"That Racket In Tennessee"
In this issue of the Guardian is a well-written article by Brother George Henney under the above caption. It is a reply to an article of mine in the April 25 issue. Be sure to read Brother Henney's article before reading this. He writes with a fine spirit and judging by the article I would take Brother Henney, whom I have never met personally, to be an honest and able student of God's Word. There are a few points in his article to which I reply.
In the paragraph under this heading, Brother Henney misses the point I was trying to make. He seeks to defend the brethren in question from this label by trying to make it appear that they are no more "hobbyists" than David Lipscomb, Yater Tant, and the Guardian. No one contends that one is a "hobbyist" simply because he opposes something or deals with one subject more than others. Neither is one necessarily a "hobbyist" simply because he advocates something. If so, every man living is a "hobbyist" and every paper published is a "hobbyist paper." In the excellent paper The Voice of Freedom, which is edited by Brother G. C. Brewer, the subjects of Catholicism and Communism are dealt with almost altogether. Does this make the paper a "hobbyist paper"? Surely not. This is the reason for its being published — to deal with such matters. Neither is the Guardian a "hobbyist paper" because it deals with issues before the church, and speaks out so much against what we believe to be dangers confronting the church. This is the reason for its being published in the main. In the Guardian we are willing to allow an open discussion of all matters so far as is reasonable. The Guardian stands as a medium through which brethren may discuss and study any matter relating to the church. The Guardian writes no creed for the church, cannot bind any decisions on the church, and does not seek to draw any lines of fellowship between brethren. We labor under the idea that brethren are honest and sincere, and that if they can study and examine matters freely as brethren, the truth will win out.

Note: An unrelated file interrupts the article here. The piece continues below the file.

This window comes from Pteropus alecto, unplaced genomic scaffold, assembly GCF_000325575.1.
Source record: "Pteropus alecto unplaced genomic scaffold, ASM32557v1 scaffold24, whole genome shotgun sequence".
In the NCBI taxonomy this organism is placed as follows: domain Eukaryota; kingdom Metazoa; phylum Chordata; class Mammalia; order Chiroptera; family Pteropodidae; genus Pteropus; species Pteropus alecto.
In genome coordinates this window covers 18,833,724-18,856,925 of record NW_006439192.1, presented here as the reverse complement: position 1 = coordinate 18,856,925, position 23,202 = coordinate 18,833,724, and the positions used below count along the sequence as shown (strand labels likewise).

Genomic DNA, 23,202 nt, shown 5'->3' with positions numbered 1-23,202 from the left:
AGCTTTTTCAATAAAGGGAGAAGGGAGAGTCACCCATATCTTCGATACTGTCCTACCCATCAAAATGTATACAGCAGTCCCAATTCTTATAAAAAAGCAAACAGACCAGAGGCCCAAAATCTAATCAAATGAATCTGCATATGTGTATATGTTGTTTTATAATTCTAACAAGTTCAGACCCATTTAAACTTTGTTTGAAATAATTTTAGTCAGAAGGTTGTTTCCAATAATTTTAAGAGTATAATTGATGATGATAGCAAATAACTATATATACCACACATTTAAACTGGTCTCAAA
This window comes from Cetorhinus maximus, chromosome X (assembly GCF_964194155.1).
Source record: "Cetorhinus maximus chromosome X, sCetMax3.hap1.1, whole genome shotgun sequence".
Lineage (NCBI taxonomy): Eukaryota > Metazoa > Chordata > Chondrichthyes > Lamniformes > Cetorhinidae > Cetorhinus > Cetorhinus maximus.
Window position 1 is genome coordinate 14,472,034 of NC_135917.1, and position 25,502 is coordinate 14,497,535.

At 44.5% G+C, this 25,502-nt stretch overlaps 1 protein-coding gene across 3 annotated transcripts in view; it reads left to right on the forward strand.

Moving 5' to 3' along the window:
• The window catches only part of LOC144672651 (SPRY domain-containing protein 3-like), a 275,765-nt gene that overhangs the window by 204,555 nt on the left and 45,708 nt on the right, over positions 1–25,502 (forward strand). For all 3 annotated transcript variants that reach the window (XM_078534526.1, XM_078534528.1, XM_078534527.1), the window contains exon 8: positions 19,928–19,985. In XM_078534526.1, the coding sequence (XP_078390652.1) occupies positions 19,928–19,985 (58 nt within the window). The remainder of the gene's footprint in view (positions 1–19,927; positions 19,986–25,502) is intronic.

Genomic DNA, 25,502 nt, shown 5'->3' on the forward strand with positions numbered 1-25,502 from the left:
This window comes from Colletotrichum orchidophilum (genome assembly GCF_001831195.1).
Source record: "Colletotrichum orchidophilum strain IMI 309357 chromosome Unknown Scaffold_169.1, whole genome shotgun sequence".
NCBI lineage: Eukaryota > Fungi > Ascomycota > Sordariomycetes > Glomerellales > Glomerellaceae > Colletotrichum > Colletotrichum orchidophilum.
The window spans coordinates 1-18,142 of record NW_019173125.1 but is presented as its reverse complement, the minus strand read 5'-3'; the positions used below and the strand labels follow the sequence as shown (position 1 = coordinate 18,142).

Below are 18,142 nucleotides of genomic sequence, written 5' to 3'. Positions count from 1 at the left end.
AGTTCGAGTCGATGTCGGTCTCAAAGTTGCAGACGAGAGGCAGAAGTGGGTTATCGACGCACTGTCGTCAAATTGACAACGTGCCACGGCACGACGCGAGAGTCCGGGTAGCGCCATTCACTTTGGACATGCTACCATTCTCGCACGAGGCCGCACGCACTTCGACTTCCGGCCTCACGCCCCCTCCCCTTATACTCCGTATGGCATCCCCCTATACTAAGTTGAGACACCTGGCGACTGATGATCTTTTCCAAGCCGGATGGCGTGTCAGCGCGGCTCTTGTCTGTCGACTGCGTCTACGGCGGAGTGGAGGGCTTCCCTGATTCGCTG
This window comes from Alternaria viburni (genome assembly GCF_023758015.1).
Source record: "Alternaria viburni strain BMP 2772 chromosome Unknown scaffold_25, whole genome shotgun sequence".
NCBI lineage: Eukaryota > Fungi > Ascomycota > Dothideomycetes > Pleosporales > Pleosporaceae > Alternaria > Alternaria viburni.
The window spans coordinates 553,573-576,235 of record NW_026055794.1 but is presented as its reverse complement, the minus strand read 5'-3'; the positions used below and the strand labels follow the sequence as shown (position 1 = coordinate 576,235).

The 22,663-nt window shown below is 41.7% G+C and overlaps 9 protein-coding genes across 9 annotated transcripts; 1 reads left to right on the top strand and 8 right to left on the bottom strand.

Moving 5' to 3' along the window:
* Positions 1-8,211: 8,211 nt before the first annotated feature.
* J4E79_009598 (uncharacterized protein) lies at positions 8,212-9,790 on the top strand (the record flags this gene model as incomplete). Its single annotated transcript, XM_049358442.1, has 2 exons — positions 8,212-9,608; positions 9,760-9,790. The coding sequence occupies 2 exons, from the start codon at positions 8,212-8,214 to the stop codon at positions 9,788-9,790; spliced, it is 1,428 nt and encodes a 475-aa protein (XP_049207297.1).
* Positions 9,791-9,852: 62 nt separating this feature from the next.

I do not doubt the fact that the brethren under question "talk of" other things than their imaginary "One-Man Ministry." No doubt at other times they preach on other themes, but on their radio programs in Middle Tennessee they are riding this theme for all that it is worth. They are also doing the same at every other opportunity. With them it is "an engrossing topic . . . . to which one constantly reverts." (Webster's definition of a "hobby.") It is their pet idea upon which they are constantly harping and which they greatly exaggerate and emphasize. They have magnified it all out of proportion. Along with this is the attitude and spirit that characterizes them in their opposition to this supposed-to-be "One Man Ministry." These brethren sow discord by making many reckless and false charges. They designate all preachers who are working with a congregation having elders as "hirelings." They charge that these preachers are preaching for money; that they are merely professionals. They charge that with such preachers it is "so much preach for so much pay." They give the impression that all such preachers are insincere, dishonest, lazy, timeservers, and engaged in an unscriptural work. They have maligned and insulted many faithful preachers. They contend that the elders are mere "figureheads" for the "local pastor" and that the elders have hired an "hireling" to do their work for them. Many other similar charges they make. Yet someone would defend them from the designation of "hobbyist"! These men are forcing these matters to become tests of fellowship. They are, by their attitude and reckless way of opposing what they consider error, disrupting churches.